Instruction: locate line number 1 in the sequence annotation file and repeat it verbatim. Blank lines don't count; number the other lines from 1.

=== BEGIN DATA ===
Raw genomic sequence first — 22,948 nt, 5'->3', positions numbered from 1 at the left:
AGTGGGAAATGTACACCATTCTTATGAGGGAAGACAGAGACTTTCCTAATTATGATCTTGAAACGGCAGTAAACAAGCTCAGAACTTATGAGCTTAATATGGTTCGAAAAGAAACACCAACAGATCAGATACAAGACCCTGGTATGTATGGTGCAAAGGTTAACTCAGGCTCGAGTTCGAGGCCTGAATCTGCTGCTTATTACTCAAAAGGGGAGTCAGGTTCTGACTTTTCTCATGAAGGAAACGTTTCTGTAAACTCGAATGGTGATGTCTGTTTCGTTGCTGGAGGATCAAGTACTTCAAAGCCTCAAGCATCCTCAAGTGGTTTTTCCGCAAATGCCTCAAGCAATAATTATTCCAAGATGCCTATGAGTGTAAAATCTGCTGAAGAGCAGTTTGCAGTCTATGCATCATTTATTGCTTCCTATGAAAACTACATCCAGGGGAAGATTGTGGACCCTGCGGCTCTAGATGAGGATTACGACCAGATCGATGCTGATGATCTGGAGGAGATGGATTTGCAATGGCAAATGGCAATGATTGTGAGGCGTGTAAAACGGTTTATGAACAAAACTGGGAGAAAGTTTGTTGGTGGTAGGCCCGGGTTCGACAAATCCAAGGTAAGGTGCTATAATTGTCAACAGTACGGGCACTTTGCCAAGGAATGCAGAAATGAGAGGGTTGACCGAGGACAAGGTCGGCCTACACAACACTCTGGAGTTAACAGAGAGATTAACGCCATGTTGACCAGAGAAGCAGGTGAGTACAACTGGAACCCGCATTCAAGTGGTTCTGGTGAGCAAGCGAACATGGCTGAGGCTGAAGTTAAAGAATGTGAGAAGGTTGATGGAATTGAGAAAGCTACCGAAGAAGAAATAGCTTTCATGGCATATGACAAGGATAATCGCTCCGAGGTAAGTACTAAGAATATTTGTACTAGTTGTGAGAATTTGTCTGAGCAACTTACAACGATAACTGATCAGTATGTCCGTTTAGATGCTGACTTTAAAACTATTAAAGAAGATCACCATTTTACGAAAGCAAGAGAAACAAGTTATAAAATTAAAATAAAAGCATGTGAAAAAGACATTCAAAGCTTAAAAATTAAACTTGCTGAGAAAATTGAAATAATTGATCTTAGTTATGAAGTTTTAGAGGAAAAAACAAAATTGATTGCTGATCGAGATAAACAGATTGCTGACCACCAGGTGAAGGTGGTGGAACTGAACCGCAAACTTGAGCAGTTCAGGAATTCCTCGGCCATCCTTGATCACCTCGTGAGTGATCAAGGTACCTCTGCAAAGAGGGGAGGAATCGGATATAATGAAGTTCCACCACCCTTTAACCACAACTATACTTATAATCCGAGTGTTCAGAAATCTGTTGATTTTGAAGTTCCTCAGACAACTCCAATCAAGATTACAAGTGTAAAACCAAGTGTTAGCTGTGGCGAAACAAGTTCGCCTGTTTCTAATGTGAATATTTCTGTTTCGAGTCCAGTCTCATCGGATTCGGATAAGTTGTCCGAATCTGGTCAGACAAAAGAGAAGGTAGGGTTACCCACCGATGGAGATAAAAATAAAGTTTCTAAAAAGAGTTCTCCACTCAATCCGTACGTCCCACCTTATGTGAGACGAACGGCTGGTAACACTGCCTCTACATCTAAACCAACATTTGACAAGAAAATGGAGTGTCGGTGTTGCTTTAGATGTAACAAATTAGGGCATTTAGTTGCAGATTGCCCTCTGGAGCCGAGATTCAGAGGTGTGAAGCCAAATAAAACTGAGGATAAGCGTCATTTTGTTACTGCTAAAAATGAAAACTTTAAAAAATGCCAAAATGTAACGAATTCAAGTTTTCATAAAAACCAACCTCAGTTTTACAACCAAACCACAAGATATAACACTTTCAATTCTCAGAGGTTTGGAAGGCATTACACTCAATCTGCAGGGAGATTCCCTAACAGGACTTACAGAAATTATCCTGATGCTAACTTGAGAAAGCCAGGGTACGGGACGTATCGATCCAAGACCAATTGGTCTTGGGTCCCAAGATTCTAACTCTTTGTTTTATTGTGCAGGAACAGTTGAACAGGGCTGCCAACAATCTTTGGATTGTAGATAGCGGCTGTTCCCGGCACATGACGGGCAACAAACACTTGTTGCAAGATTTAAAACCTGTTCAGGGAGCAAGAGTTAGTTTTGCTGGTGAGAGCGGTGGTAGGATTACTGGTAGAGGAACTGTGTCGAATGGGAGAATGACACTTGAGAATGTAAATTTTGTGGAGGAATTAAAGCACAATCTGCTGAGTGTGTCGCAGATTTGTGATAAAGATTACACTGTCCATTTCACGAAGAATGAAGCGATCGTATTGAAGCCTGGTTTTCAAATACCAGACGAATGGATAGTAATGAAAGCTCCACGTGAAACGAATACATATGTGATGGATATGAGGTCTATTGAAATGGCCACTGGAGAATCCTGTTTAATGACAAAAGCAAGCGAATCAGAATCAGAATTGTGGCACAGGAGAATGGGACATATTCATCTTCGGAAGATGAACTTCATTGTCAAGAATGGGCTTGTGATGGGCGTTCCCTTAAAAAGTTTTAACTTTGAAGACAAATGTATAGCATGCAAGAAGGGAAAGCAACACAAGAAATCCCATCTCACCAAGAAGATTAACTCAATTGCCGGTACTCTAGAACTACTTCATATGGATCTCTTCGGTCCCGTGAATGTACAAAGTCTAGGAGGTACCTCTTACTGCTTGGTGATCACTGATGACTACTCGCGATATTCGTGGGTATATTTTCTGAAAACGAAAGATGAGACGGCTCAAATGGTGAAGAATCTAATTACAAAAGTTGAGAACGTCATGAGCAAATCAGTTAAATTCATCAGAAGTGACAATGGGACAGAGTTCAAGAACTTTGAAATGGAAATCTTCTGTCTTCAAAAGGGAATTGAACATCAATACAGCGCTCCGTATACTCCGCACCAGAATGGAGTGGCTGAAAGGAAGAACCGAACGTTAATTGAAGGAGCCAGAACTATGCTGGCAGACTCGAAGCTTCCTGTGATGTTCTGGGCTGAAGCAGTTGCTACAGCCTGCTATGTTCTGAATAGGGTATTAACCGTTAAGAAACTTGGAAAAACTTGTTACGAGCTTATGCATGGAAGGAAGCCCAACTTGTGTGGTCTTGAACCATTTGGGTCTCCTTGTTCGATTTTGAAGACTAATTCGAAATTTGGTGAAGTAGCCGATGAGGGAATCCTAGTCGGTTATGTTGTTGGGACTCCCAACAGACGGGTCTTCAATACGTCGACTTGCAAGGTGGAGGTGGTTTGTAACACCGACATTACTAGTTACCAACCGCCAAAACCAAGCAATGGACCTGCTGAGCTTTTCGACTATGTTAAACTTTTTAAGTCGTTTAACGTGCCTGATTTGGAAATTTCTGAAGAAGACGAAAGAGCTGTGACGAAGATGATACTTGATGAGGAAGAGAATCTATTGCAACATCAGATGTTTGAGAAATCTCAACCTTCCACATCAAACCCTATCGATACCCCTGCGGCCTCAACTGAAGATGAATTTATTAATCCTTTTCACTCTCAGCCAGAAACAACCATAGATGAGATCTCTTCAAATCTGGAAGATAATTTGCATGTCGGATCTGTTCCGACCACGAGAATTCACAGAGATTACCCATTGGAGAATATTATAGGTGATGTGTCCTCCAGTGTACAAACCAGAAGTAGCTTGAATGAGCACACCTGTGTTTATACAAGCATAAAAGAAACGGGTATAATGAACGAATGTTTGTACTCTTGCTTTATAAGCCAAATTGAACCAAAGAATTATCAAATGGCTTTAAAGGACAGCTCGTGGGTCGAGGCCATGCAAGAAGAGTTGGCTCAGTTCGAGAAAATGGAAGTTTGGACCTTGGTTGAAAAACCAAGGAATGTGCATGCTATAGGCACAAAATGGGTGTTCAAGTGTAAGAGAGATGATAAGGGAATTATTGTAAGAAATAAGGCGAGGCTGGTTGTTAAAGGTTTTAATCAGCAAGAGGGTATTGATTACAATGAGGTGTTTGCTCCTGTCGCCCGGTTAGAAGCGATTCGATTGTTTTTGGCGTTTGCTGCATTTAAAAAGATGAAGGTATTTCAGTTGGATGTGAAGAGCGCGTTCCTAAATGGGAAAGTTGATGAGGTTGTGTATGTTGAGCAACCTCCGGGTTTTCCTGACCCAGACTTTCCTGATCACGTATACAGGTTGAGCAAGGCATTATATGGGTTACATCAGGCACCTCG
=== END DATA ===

Raw genomic sequence first — 22,948 nt, 5'->3', positions numbered from 1 at the left: